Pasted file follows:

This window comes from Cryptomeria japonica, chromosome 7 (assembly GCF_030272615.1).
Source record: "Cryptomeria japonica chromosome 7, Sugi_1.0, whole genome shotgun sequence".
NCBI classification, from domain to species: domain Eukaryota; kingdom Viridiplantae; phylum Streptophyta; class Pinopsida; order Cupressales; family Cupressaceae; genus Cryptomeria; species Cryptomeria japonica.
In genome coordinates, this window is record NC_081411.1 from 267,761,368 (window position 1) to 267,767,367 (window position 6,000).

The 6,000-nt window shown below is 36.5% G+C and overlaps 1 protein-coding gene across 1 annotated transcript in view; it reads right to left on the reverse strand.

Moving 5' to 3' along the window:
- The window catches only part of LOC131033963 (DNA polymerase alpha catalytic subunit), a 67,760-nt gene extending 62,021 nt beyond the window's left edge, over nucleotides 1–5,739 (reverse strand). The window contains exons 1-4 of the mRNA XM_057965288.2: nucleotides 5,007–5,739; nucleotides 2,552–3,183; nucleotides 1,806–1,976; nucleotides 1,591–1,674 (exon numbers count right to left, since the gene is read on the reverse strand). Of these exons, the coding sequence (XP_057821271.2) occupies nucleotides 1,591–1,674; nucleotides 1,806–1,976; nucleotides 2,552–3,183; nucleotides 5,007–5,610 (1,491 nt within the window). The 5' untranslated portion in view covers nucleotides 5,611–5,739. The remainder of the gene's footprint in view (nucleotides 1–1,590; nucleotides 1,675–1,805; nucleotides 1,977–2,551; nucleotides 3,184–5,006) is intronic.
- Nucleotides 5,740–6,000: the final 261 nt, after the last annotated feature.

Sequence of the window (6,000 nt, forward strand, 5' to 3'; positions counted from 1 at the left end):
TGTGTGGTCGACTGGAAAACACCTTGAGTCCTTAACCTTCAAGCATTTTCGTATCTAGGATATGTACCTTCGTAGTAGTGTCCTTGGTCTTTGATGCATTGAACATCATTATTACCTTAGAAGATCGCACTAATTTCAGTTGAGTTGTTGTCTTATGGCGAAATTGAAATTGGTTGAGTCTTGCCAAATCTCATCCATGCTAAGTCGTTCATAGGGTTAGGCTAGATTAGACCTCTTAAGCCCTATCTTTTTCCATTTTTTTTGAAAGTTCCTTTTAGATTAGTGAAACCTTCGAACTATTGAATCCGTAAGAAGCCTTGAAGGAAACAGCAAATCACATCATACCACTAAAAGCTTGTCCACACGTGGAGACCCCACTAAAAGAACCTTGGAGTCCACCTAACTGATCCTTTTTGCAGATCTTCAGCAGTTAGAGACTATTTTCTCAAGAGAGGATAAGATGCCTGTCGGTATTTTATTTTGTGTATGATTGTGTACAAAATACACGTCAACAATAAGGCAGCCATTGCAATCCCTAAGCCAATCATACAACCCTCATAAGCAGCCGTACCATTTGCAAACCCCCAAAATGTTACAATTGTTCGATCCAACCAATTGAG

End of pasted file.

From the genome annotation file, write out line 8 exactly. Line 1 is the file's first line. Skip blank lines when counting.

- Nucleotides 5,740–6,000: the final 261 nt, after the last annotated feature.